Calle's photo
Wed 05/05/21 07:24 AM
What evidence are there on no conspiracies?

If people would not have questioned authority people would still think the earth is flat and paid money to the church for not burning in hell. Personally I think it is natural that people questioning more at this time with all the censorship on twitter and other social platforms that's stops open and honest debate. Thankfully it is allowed here, free speech is a corner stone of Democracy.

Some quotes about censorship:
George R.R. Martin "“When you tear out a man's tongue, you are not proving him a liar, you're only telling the world that you fear what he might say.”

Maximilien Robespierre "The secret of freedom lies in educating people, whereas the secret of tyranny is in keeping them ignorant."

Was JFK a powerless powerless and disillusioned and tended to gravitate more towards conspiracy theories? https://www.youtube.com/watch?v=FnkdfFAqsHA
How do you comment his speech above?

Here leaked recording from a globalists own words : https://www.youtube.com/watch?v=8bdQwPyF2aE

It has been confirmed that Cia have had there dirty hands in middle east for example, this satire is better than most news.
https://www.youtube.com/watch?v=uHbStsy11j0

I don´t say I know the truth, but of course there are people with agendas that do not align with the peoples best interests. As a swede I know more about events here and power families her at least.

Sweden have had there part of mysteries/political deaths/murders Ivar Kreuger, Dag Hammarsköld, Olof Palme and Anna Lind. Here is some research from Sweden on the last hundred years history, not easy to follow I most admit. https://defria.se/en/the-swedish-tigers-repressed-memories .

However main thing is Wallenberg's influence it is not a known big known globalist family internationally, but famous/infamous here.
Today people are afraid of Chinese/Huawei taking power over internet traffic and that they will spy. Ericsson have controlled the phones for hundreds of years before they are the controlling family basically alone after Krueger's mysteries death. They where involved in ownership in IG Farben, Bosch during second world war etc. but avoided Nurnberg trials. They had their friends Dulles as attorney in a later process for Bosch in USA. Dulles where not a big friend of JFK...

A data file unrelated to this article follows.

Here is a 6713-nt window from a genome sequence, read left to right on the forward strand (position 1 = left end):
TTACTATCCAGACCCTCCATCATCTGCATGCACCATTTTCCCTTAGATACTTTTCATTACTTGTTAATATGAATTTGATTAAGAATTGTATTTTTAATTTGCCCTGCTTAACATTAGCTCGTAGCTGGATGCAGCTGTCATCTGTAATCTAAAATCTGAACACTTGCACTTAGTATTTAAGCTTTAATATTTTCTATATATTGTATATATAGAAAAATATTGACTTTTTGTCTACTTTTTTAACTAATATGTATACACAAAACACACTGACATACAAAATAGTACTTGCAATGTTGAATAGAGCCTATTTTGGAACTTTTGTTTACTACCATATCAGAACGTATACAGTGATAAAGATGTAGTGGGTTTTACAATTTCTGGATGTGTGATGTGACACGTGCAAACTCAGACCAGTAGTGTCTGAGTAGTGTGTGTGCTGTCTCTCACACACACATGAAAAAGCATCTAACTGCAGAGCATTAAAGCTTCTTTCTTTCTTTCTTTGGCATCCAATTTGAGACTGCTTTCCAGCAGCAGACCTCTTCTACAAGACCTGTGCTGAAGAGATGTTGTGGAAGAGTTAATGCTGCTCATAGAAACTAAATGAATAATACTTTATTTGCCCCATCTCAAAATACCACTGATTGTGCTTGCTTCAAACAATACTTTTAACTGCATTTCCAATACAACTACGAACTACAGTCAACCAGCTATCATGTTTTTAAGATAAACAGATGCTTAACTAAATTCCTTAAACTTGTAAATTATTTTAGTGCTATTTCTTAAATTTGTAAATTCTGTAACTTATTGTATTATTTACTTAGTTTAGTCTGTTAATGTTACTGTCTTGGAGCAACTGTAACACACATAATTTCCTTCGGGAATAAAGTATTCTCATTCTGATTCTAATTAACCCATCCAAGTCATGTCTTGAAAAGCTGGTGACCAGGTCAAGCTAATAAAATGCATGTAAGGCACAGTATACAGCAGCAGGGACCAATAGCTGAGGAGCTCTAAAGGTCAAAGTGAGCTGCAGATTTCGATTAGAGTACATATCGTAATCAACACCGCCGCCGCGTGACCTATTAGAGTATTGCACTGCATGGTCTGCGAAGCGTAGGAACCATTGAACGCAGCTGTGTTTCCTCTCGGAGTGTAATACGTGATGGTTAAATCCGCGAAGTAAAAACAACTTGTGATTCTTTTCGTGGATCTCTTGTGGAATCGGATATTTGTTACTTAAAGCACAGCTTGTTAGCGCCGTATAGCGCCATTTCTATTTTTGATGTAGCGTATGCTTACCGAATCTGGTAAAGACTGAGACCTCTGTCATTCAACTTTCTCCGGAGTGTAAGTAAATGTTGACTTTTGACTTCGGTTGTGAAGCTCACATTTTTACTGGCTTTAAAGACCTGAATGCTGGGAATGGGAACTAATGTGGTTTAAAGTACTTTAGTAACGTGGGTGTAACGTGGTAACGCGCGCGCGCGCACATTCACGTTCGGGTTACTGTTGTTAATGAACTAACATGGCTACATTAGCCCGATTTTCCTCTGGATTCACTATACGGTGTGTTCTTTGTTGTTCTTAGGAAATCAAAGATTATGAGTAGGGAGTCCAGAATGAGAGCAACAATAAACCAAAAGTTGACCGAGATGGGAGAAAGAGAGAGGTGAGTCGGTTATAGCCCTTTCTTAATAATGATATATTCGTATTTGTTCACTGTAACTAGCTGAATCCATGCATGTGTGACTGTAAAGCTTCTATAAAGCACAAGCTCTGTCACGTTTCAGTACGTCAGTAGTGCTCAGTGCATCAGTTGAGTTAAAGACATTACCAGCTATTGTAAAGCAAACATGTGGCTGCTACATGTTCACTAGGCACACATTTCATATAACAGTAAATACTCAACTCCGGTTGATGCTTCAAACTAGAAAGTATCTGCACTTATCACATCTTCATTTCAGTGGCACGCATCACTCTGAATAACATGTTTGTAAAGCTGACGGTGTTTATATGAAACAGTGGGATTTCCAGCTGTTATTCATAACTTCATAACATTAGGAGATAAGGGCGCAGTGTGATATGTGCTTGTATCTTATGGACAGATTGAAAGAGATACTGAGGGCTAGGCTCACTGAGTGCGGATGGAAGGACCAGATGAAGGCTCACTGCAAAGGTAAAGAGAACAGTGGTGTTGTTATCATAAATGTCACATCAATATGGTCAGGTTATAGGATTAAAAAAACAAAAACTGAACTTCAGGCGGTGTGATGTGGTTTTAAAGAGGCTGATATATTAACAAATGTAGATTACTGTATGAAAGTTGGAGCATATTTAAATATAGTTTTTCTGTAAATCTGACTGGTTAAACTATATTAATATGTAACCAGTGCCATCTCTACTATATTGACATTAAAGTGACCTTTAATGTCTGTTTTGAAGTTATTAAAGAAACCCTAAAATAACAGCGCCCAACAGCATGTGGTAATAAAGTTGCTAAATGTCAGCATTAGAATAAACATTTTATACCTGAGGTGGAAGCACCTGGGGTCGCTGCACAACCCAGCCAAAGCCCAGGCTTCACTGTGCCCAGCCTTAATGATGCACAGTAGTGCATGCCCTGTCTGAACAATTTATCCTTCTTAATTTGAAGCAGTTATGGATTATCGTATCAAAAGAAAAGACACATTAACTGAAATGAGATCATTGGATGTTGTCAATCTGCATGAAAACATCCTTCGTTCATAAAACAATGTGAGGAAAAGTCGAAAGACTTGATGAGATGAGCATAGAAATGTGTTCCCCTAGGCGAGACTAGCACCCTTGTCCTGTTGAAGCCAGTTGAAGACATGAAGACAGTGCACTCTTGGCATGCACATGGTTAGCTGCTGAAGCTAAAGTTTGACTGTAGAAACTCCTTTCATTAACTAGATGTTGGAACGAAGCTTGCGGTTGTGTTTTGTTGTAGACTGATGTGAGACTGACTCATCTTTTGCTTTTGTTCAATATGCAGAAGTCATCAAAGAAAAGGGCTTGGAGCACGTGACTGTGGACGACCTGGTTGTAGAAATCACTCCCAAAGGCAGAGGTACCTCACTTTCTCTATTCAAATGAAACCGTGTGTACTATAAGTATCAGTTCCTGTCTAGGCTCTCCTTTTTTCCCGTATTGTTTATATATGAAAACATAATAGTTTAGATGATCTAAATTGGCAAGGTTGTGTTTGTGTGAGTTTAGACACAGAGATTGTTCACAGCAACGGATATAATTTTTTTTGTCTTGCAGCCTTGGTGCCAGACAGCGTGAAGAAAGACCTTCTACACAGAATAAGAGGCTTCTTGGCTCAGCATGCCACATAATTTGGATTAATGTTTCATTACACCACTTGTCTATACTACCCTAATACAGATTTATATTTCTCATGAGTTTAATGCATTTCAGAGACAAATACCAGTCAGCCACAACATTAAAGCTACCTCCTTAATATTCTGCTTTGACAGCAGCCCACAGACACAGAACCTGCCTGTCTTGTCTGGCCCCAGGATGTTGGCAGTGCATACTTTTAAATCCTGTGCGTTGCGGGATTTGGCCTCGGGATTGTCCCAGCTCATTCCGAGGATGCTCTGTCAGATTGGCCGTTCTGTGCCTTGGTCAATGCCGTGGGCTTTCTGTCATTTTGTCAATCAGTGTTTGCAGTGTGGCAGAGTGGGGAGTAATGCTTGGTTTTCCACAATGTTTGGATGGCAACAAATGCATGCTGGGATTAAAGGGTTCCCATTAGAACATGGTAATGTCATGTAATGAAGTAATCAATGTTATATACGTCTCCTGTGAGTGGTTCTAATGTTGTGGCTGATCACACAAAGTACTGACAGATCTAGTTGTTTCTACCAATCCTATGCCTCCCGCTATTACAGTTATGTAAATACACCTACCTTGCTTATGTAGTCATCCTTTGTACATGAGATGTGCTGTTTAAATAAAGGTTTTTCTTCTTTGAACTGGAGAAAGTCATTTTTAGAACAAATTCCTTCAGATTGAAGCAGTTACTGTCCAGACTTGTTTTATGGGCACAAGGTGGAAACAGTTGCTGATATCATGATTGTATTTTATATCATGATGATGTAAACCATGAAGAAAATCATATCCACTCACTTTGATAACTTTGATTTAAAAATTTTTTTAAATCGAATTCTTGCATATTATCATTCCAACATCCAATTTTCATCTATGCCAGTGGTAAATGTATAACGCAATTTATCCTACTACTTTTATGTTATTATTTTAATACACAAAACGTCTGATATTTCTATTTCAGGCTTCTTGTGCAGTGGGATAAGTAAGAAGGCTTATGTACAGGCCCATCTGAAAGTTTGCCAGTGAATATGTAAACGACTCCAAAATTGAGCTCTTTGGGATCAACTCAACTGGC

Sources:https://arkiv.wallenberg.org/sites/arkiv/files/stockholms_enskilda_bank_and_the_bosch_group__0.pdf . https://archive.org/details/artofcloakingown0000aald/page/n3/mode/2up

Personally I agree with Martin Luther Kings “Nothing in the world is more dangerous than sincere ignorance and conscientious stupidity”. So I try to do my own research and encourage other to do so also, but it is up each person what they consider likely to be true.










Tom4Uhere's photo
Wed 05/05/21 08:10 AM
Do you know of someone who believes that a shadowy group of “others” is controlling society and leading the masses astray? Do you know of someone who insists that certain horrid events must be the work of conspirators even though the evidence says otherwise?

Many
(The only thing you actually wrote)

From psychologist Dr. Richard Moulding et al.:

“Conspiracy Theory (CT) endorsers believe in an omnipresent, malevolent, and highly coordinated group that wields secret influence for personal gain, and credit this group with the responsibility for many noteworthy events.”

You didn't write this.

From psychiatrist Richard A. Friedman, M.D.:

“Our tendency to discern patterns and make sense of the world also makes us prone to cognitive errors, such as seeing connections between events when none exist. In fact, people who tend to see meaningful design in random events or stimuli are much more likely to endorse conspiracy theories than are those with less of this tendency—a bias, it turns out, we can be educated to resist. One study, for example, asked participants how likely they were to believe a common conspiracy theory ... they asked the participants to rate the extent to which they believed that a random computer-generated sequence of coin flips (i.e., heads or tails) was fully random or fully determined.

Participants who were more likely to detect order in this random sequence were also more prone to endorse belief in conspiracies. The clear implication of the study is that having a strong bias to find structure and purpose in the world makes us susceptible to conspiracies because they give us a clear, if erroneous, explanation of how events fit together. The flip side is that most of us also have a strong aversion to seeing events as random and coincidental; we greatly prefer to think that occurrences (e.g., the pandemic) happen to us for a reason.”

You didn't write this.

From social psychologist Dr. Sander van der Linden:

“You see this kind of boom in conspiracies whenever there’s political or social unrest throughout history, whenever there is significant uncertainty in the world... A lot of these conspiracies detract from some scary themes in the world. Climate change, coronavirus. It’s just another way to deny reality and having to think about your own fragility in the world. It’s an escape for people who are not so tolerant of uncertainty.”